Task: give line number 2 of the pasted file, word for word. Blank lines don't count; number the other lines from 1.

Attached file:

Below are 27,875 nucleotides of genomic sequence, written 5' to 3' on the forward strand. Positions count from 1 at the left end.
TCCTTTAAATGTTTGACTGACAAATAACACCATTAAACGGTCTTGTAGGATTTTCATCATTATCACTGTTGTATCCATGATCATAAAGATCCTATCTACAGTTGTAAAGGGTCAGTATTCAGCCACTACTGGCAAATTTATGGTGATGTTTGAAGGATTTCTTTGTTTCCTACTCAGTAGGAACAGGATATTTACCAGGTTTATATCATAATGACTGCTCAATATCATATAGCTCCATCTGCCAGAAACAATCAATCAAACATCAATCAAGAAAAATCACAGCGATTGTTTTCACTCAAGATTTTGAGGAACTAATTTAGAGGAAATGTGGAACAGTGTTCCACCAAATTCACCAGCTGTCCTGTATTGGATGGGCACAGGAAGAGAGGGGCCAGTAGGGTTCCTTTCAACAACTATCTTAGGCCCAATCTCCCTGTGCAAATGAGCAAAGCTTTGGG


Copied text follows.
TCCTTTAAATGTTTGACTGACAAATAACACCATTAAACGGTCTTGTAGGATTTTCATCATTATCACTGTTGTATCCATGATCATAAAGATCCTATCTACAGTTGTAAAGGGTCAGTATTCAGCCACTACTGGCAAATTTATGGTGATGTTTGAAGGATTTCTTTGTTTCCTACTCAGTAGGAACAGGATATTTACCAGGTTTATATCATAATGACTGCTCAATATCATATAGCTCCATCTGCCAGAAACAATCAATCAAACATCAATCAAGAAAAATCACAGCGATTGTTTTCACTCAAGATTTTGAGGAACTAATTTAGAGGAAATGTGGAACAGTGTTCCACCAAATTCACCAGCTGTCCTGTATTGGATGGGCACAGGAAGAGAGGGGCCAGTAGGGTTCCTTTCAACAACTATCTTAGGCCCAATCTCCCTGTGCAAATGAGCAAAGCTTTGGG